Implementations of the Medium base class provide various representations of volumetric scattering properties in a region of space. In a complex scene, there may be multiple Medium instances, each representing a different scattering effect. For example, an outdoor lake scene might have one Medium to model atmospheric scattering, another to model mist rising from the lake, and a third to model particles suspended in the water of the lake.
A key operation that Medium implementations must perform is to compute the beam transmittance, Equation (11.1), along a given ray passed to its Tr() method. Specifically, the method should return an estimate of the transmittance on the interval between the ray origin and the point at a distance of Ray::tMax from the origin.
Medium-aware Integrators using this interface are responsible for accounting for interactions with surfaces in the scene as well as the spatial extent of the Medium; hence we will assume that the ray passed to the Tr() method is both unoccluded and fully contained within the current Medium. Some implementations of this method use Monte Carlo integration to compute the transmittance; a Sampler is provided for this case. (See Section 15.2.)
The spatial distribution and extent of media in a scene is defined by associating Medium instances with the camera, lights, and primitives in the scene. For example, Cameras store a Medium pointer that gives the medium for rays leaving the camera and similarly for Lights.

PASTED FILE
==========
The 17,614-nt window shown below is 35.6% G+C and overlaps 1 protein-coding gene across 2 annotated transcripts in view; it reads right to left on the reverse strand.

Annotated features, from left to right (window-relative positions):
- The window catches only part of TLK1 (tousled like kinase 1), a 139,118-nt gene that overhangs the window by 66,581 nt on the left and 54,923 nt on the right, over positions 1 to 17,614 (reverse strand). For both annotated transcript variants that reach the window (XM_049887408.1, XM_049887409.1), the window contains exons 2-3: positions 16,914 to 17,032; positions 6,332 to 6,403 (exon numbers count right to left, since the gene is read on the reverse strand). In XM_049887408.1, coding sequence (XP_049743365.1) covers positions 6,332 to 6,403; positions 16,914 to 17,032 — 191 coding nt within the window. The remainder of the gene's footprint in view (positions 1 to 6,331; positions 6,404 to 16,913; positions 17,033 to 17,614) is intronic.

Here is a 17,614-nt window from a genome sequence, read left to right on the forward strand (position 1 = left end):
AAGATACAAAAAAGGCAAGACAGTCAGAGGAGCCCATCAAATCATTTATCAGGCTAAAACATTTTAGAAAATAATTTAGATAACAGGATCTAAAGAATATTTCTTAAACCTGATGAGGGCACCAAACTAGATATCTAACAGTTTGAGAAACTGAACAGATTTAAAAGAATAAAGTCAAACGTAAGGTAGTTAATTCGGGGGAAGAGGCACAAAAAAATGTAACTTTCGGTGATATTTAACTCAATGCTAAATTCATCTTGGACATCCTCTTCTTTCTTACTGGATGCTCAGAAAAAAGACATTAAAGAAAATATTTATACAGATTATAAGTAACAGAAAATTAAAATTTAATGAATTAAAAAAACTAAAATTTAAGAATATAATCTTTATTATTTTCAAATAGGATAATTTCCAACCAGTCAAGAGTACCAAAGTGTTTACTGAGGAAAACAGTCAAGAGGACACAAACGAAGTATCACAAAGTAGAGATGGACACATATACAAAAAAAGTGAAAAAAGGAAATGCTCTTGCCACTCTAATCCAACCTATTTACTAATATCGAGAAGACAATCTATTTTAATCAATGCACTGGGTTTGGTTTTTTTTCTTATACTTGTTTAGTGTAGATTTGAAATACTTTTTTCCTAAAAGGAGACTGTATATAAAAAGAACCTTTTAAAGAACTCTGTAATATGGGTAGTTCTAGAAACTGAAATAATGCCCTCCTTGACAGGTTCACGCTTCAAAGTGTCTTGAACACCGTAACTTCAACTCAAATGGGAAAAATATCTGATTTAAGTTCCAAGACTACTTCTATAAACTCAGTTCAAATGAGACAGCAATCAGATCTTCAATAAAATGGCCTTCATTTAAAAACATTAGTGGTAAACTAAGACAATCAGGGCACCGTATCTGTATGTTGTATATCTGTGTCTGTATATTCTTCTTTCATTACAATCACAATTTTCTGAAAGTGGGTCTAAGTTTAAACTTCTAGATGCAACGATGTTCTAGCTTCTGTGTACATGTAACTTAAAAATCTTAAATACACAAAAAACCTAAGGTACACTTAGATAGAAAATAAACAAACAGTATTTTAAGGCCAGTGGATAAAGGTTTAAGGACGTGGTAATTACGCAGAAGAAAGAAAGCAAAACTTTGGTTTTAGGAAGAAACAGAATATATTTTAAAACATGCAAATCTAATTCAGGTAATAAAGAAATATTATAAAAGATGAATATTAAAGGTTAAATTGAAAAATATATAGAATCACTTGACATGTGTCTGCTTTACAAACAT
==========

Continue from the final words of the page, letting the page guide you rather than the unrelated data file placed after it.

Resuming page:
In pbrt, the boundary between two different types of scattering media is always represented by the surface of a GeometricPrimitive. Rather than storing a single Medium pointer like lights and cameras, GeometricPrimitives hold a MediumInterface, which in turn holds pointers to one Medium for the interior of the primitive and one for the exterior. For all of these cases, a nullptr can be used to indicate a vacuum (where no volumetric scattering occurs.)
This approach to specifying the extent of participating media does allow the user to specify impossible or inconsistent configurations. For example, a primitive could be specified as having one medium outside of it, and the camera could be specified as being in a different medium without a MediumInterface between the camera and the surface of the primitive. In this case, a ray leaving the primitive toward the camera would be treated as being in a different medium from a ray leaving the camera toward the primitive. In turn, light transport algorithms would be unable to compute consistent results. For pbrt’s purposes, we think it’s reasonable to expect that the user will be able to specify a consistent configuration of media in the scene and that the added complexity of code to check this isn’t worthwhile.
A MediumInterface can be initialized with either one or two Medium pointers. If only one is provided, then it represents an interface with the same medium on both sides.